How much building a house (and an eventual farm-slash-orchard) is costing the wallet.
As per last year, I am conducting an end-year review of the finances for the Meraki Tiny House project, and updating the post to capture the ongoing work and accrued expenses.
It’s been 2 years since the house was built, and within this year alone, there were several major developments that you will see reflected in the costing:
the slope underneath the house was reworked into a working area, with a retaining wall, floors, staircases and a storeroom,
the living room, kitchen and bathroom were furnished to a functional level,
the house was broken into, leading to damages that had to be fixed and increased security measures.
The house is close to my definition of completion, but I am unfortunately still missing a toilet. Tell you more about the adventures of procuring a toilet in a later post, but for now, let’s get on with this budget update.
Note: Items with a noticeable difference since the last costing in December 2018 are marked in blue in the costing table, and updated remarks are marked as such. Given the project is ongoing, the costs below are not final and will continue to be updated as I slowly but surely go through the project.
Before deciding to embark on this major do-it-yourself project, I decided to test out whether the house and the lifestyle I was designing was something that I seriously wanted to do. I spent a day learning about organic gardening, then took a step further by spending a week on a permaculture farm, learning about the sheer amount of work it took to maintain a food-producing farm. Prior to the build, I was meant to undergo a builder basic workshop to learn the basic skills required for my project, but I unfortunately could not find the time. I did manage to scrape through the build, but I would've liked to be better prepared.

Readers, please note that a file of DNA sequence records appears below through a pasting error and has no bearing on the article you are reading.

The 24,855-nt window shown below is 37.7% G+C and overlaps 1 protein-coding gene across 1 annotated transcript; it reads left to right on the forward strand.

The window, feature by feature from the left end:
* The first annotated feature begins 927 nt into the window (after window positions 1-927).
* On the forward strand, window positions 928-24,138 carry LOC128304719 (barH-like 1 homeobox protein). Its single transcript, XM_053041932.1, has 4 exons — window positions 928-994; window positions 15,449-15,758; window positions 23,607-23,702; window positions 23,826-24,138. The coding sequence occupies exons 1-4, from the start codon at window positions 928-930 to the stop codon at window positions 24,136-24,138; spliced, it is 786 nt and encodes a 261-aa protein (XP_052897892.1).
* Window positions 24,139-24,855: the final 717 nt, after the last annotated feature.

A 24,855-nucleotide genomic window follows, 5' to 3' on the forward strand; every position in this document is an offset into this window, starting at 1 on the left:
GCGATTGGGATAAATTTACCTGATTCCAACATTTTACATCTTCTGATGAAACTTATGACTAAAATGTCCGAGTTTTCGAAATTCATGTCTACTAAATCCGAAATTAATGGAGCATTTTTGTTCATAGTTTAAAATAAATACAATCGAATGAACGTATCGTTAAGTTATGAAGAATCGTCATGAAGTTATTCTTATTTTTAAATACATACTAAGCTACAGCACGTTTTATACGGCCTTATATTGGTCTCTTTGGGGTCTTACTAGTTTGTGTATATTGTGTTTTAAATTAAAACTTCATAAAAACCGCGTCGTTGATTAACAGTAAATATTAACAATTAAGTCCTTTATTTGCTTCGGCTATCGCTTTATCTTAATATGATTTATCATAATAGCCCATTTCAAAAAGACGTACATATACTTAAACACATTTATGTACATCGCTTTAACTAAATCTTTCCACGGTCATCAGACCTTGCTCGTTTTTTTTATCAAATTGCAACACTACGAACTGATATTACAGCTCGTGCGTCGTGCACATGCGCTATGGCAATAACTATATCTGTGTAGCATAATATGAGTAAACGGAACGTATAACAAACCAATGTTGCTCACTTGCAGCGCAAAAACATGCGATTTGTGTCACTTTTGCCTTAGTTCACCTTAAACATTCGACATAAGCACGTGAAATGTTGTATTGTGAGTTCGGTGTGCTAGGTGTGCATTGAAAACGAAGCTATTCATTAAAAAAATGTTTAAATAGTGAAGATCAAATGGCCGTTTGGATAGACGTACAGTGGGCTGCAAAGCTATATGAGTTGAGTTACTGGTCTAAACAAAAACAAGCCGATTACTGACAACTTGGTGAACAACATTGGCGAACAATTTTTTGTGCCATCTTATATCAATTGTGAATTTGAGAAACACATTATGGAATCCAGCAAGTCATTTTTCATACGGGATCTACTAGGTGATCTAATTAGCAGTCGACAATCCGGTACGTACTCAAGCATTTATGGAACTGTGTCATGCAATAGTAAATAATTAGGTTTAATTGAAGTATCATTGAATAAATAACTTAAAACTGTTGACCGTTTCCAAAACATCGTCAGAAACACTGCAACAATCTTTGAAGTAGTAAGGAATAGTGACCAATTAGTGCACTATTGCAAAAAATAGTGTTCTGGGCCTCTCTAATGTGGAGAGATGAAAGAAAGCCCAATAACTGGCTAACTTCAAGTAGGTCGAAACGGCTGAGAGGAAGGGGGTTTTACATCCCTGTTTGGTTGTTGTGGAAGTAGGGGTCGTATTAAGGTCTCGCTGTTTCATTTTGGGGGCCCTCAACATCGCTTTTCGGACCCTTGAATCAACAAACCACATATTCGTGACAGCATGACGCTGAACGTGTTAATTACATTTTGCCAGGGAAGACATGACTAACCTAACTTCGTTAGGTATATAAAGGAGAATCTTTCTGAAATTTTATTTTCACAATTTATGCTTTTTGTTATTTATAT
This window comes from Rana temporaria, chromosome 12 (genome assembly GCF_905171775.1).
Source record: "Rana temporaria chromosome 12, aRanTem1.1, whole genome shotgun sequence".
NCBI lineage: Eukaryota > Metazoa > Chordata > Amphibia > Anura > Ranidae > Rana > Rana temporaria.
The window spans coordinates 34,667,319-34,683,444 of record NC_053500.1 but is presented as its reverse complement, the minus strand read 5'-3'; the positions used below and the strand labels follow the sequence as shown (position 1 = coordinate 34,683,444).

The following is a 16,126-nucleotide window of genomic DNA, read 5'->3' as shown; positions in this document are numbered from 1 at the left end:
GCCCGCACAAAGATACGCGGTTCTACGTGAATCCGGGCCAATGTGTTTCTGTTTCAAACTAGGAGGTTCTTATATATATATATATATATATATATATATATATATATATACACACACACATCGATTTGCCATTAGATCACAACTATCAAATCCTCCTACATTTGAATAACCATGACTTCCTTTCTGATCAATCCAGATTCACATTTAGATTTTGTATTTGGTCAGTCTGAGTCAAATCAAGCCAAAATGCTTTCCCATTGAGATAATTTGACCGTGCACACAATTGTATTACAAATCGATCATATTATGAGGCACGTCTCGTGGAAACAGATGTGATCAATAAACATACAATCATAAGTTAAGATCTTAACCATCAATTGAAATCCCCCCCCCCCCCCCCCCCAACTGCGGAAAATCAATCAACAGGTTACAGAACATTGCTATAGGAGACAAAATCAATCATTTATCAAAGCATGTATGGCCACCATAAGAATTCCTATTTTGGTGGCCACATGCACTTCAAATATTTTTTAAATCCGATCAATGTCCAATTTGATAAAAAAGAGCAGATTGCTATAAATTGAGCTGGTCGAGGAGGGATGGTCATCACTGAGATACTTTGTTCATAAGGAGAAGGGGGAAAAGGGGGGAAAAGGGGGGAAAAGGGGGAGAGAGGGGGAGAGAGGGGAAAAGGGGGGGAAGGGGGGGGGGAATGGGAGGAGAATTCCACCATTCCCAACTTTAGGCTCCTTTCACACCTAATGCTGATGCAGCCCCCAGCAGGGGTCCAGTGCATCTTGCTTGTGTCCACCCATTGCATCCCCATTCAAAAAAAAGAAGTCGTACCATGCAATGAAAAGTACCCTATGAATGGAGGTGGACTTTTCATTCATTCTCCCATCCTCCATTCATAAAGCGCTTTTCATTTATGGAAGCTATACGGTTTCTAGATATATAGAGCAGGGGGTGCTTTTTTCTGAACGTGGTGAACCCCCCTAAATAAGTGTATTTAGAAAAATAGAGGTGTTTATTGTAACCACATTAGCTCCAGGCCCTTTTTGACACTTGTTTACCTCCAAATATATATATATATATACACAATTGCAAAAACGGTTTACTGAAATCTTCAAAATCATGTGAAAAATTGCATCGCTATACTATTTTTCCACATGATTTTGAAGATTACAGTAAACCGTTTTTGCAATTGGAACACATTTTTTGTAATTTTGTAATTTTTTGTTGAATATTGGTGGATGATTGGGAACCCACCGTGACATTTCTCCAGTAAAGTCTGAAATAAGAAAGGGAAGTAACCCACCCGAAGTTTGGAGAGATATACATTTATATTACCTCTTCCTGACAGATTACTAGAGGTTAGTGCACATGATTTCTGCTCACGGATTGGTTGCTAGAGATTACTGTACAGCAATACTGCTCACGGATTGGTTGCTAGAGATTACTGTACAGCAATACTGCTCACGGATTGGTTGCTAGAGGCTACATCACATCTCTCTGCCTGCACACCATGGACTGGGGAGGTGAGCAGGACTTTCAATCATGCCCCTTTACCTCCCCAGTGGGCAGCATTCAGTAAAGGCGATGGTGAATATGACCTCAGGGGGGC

If your own project is also something very new to you, definitely take the time to learn and experience more about it before taking the plunge.
The land I ended up buying is a Malay Reserve Land in the outskirts of town. It is also a shared land title, which means there are risks linked to ownership, hence why the price was what it was. For land that is not reserved, closer to town and equipped with individual land titles, you would expect to pay a whole lot more.
The rainy season sent a lot of water streaming down the hill, so I had to modify the land a bit more to allow for drainage away from the house structure.
The biggest costs were, quite rightfully, the steel and timber that formed the bones and flesh of the house. The all-glass walls and folding doors were very expensive and completely unnecessary (also not particularly secure either...), but I insisted on splurging on them anyway because I really wanted them. Hey, my house, my choice.
The build was done with a mixture of volunteers and specialists - the latter particularly for the more complicated or high-risk things like waterworks, or obvious things that you really don't want to mess up with noob hands, like paint and finishing. The house was treated with anti-termite spray that should be good for the next 3 years.
Update: Am facing issues with abnormal dirt and mold accumulation on the steel beams caused by the frequent cooling and heating of the beams depending on the weather (thankfully, the rest of the house does not have this issue, only the steel beams due to their properties). Hired someone to help clean the steel beams, however this doesn't solve the issue, so am still looking for ways to overcome this!
The first three items are self-explanatory, while the remaining are costs associated with the group build of around 30 volunteers over the course of 2 weekends and 1 additional day.